This is from a recent New York Times article
about an important new study: "Testosterone, that most male of hormones, takes a dive after a man becomes a parent. And the more he gets involved in caring for his children ... the lower his testosterone drops."
In other words, good dads are wimps.
I am kidding of course. We at NFI
firmly believe that one of the most courageous, and therefore manly, things a guy can do is to take care of his children. The easy, and therefore wimpy, way is to not shoulder that responsibility and walk away. You may walk away with more testosterone coursing through your veins, but you are certainly much less of a man.
But what was more interesting to me about this new study was not necessarily the science of testosterone levels, but the interpretation of the results. Here are a few snippets from the story:
- The real take-home message, said Peter Ellison, a professor of human evolutionary biology at Harvard who was not involved in the study, is that male parental care is important. Its important enough that its actually shaped the physiology of men.
- My hope would be that this kind of research has an impact on the American male. It would make them realize that were meant to be active fathers and participate in the care of our offspring. (also from Peter Ellison; emphasis mine)
- But this should be viewed as, Oh its great, women arent the only ones biologically adapted to be parents." (Lee Gettler, an anthropologist at Northwestern University and co-author of the study; emphasis mine)
- Historically, the idea that men were out clubbing large animals and women were staying behind with babies has been largely discredited. The only way mothers could have highly needy offspring every couple of years is if they were getting help. (also from Lee Gettler; emphasis mine)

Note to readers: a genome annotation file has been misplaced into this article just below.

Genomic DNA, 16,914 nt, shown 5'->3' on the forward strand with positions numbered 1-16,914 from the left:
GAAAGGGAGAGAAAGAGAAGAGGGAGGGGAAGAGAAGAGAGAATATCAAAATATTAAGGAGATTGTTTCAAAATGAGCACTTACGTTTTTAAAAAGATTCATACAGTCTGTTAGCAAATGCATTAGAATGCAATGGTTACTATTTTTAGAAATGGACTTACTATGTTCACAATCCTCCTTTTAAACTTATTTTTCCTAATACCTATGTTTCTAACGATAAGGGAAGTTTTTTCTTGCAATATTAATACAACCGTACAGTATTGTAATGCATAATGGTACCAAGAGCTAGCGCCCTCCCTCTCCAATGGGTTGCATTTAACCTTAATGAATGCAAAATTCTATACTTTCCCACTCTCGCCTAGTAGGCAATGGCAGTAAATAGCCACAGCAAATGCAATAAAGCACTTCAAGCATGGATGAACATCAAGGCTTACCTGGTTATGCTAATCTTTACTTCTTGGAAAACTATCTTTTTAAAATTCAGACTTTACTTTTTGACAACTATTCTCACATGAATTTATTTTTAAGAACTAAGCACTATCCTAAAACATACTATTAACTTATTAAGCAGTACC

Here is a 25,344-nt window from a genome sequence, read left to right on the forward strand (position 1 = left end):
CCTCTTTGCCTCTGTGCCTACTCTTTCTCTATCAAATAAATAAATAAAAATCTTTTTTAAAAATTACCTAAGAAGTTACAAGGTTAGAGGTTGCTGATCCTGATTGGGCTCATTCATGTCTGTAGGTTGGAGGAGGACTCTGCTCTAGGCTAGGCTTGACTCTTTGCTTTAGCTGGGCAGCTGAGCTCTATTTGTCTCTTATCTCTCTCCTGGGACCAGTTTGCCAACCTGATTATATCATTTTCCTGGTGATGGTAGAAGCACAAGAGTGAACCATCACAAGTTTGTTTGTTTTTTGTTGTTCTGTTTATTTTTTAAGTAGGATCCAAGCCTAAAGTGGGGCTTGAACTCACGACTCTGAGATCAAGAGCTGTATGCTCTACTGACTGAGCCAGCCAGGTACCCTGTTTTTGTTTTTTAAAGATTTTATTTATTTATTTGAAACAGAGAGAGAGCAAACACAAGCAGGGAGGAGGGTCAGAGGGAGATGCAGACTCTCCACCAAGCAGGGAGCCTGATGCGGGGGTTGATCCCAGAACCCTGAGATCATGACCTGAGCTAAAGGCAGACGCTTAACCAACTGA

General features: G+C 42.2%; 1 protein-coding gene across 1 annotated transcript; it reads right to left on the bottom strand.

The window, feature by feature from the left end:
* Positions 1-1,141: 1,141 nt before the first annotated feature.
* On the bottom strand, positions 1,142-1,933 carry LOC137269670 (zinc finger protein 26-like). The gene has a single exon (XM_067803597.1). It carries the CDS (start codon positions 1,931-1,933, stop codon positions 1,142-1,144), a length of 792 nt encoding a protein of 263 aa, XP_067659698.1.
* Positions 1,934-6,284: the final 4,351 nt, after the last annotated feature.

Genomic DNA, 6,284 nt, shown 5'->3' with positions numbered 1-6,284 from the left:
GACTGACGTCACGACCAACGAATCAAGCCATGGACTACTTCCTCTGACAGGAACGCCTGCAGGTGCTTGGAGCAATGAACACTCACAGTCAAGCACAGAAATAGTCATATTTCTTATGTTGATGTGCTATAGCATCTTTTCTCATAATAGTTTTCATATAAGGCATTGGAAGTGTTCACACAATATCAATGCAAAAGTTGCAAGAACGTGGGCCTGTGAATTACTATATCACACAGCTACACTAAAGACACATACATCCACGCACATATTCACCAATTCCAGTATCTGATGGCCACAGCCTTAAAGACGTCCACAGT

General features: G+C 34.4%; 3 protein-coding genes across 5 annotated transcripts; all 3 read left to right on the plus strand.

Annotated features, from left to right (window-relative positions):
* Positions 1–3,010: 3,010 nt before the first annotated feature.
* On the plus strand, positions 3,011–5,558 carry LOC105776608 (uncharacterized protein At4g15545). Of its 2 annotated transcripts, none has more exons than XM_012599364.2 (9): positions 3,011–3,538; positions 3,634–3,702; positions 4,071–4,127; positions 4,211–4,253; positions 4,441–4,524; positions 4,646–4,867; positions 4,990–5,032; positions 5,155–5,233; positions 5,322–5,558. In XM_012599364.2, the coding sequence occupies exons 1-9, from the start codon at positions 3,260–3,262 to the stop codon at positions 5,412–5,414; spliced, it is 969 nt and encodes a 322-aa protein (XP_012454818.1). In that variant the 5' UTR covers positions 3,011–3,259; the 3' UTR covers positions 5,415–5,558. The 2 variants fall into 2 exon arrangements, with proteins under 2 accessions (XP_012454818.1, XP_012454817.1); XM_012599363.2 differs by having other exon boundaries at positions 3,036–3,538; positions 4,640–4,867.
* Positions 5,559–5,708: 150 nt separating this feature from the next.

I don't think I am overstating it when I say that these are truly remarkable statements about fatherhood.
First is the "who." The fact that academia is drawing these very strong conclusions about the necessity of fathers is a positive sign that our culture is getting closer and closer to giving a real "stamp of approval" to the irreplacability of fatherhood.
Since fatherhood (or so we thought until this study came out!) is largely "constructed" by the culture - in other words, dads get cues from the culture (not their bodies) about what they are supposed to do - it is critically important that the culture send clear messages about the importance of dads. If we expect good fathering, we are more likely to get it.
Second is the "what." As I stated above, we have largely believed that fatherhood is a cultural imperative - if the culture says we need good fathers, we get them. If the culture says fathers are not important, then we are less likely to get them. This is less true with moms, since their biology is so intimately tied with their having (pregnancy and childbirth) and caring for (breastfeeding, female hormones) their children.
But now, the gentlemen quoted above are suggesting that, much like motherhood, there is a clear biological imperative to fatherhood - that men's bodies "tell" them to be good dads. This is huge. We don't have to "make up" reasons for dads to get involved. Clearly there are tons of good ones; research has been abundantly clear that children are much better off when they have involved fathers.
But now that we can point to biology and say that dads are meant
to be involved, and perhaps even more importantly, that moms are meant
to have male help, the argument is all the stronger for it. At a time when 1 out of every 3 children in the country is growing up without their biological father in the home, we need all the help we can get to show that kids need their dads.
And there is nothing wimpy about that.